“Like an old photograph, it illuminates everything to a sudden point of clarity” – Echoland by Per Petterson

ppeThere is something about debut novels. Especially when you read them after reading several later ones by the author. It can be likened to looking at old photographs of your recent friends. Photographs from before you knew them. Per Petterson’s Echoland was published in 1989 but is being published in English (translated from the Norwegian by Don Bartlett) for the first time. And like an old photograph, it illuminates everything to a sudden point of clarity.

Arvid has just turned twelve and is visiting his grandparents in Denmark with his mother, father and sister Gry. He has ‘troubles of his own’, as his mother puts it. He used to wet the bed at night, and he has nightmares about the German who drowned in the sea during the war and was never found after being pulled to the bottom by the dangerous riptides. His mother has told him the story to warn him off swimming past the third sandbank. And when Arvid is awake, he worries about all the other confusing things that are happening around him, like his grandmother crying in her little room behind the dairy shop or his mother always being angry whenever they come to visit his grandparents, or his father pretending that nothing of the sort is happening. Or about his little brother who was born early and whom God didn’t save despite Arvid’s prayers.

Petterson’s writing is so evocative of life on the cusp of becoming a teenager that when I close the book, I go back to the beginning and I re-read, puzzling out Arvid’s family history with him from between the lines, not ready to let them all go just yet. It is like a riddle, all these little things that people say when they don’t quite control themselves, all the strange looks, all the tension, all the ancient history that still feels so raw. I can’t help thinking about my own cusp, my own twelfth summer. Different family, country, time – and yet the same feeling of emerging power one moment and the next, complete powerlessness.

Arvid’s power comes from the adventurers. From Huckleberry Finn, Pelle the Conqueror and Terje Vigen. From his own Italian great-great-grandfather Bruno who had built bridges all over Europe instead of continuing his family baking business. He reads about these boys and men in the books from his father’s bookcase and what he doesn’t read he makes up himself. This isn’t something he can share with his father, or with anyone else, so he travels to all the faraway lands on his own, in his imagination, and his father thinks that Arvid comes from a different planet.  Even his friend Mogens has no idea what he is talking about, and Arvid tells him to forget it. His power comes from the adventurers and also from his mother’s words about his dead uncle Jesper whom Arvid knows he resembles so much. About Jesper’s death being ‘written in the stars’. As Arvid  tears off his red swimming trunks to tease a raging bull, or jumps into the sea to overpower and kill the giant cod that he has managed to catch, he is fearless because he knows that he still has ‘plenty of time’.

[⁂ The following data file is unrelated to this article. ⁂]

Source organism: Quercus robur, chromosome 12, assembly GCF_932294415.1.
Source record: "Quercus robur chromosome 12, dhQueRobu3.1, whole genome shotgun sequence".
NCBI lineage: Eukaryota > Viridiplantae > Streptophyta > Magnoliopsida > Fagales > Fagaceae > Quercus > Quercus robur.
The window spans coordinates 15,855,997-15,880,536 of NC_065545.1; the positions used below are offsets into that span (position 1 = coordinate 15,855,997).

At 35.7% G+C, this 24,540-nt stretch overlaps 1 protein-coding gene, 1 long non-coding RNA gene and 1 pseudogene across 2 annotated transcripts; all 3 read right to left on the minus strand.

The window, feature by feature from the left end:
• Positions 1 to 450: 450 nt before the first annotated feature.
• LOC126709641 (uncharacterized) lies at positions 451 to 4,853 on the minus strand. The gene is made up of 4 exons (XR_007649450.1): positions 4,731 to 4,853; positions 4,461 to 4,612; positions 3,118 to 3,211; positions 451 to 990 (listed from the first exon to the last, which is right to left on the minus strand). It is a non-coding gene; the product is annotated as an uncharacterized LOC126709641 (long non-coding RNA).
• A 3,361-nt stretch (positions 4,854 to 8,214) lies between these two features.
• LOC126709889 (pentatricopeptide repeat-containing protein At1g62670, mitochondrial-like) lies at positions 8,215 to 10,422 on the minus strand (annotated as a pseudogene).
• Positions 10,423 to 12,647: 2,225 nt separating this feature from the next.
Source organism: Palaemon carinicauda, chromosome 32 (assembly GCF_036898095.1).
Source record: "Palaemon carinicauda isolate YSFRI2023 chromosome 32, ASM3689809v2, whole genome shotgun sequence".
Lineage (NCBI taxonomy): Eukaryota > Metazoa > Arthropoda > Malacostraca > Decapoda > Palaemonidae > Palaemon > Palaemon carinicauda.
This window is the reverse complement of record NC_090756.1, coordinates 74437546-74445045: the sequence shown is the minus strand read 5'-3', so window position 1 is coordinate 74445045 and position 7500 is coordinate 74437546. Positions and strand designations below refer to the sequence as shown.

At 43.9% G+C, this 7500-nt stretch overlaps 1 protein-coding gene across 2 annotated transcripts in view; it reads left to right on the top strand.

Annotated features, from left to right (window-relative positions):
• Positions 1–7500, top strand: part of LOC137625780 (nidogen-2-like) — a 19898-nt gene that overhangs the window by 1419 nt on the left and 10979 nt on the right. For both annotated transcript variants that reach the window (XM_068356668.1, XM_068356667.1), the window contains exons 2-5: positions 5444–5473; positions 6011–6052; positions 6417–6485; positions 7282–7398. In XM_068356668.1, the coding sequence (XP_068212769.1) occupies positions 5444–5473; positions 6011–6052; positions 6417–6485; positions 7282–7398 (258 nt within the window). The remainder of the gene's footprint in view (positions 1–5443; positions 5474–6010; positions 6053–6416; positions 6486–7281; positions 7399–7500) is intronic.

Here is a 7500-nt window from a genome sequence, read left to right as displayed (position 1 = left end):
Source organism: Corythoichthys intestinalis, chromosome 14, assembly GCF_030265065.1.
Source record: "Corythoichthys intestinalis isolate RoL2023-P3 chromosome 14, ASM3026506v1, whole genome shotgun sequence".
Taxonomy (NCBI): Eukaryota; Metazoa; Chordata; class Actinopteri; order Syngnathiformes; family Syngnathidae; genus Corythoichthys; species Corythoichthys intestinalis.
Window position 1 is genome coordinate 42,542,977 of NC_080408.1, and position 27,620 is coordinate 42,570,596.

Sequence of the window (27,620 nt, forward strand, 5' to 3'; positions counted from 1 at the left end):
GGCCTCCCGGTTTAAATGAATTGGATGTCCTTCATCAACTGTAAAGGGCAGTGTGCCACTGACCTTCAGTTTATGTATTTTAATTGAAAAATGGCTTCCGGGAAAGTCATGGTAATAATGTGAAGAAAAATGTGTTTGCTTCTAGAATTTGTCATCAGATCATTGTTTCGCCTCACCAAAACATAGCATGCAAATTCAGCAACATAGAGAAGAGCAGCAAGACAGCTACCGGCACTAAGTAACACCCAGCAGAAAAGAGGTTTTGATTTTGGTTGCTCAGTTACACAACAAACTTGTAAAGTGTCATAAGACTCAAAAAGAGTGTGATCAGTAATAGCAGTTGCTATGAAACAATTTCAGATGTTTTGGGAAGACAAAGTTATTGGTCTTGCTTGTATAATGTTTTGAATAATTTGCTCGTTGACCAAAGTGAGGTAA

Arvid’s power grows and the sequence of tests through which he puts himself lead to the ultimate confrontation, this time with his own father, a confrontation so alike the ones most of us have experienced with our own early authority figures.

And through all Arvid’s adventures he is accompanied by the sea. Petterson’s sea is like life itself, with its riptides and sandbanks and its plaice that everyone in the little town is fed up with, and the cod that feels like one strong muscle in Arvid’s hands. So are Petterson’s long sentences which somehow don’t feel complicated and add to the powerful juxtaposition of Arvid’s simple activities and the complex significance of everything around him that he soaks up and constantly reflects on.

Any Cop?: Echoland is a novel that tastes of the sea and the sun and of frightening and beautiful thunderstorms.


Maia Nikitina


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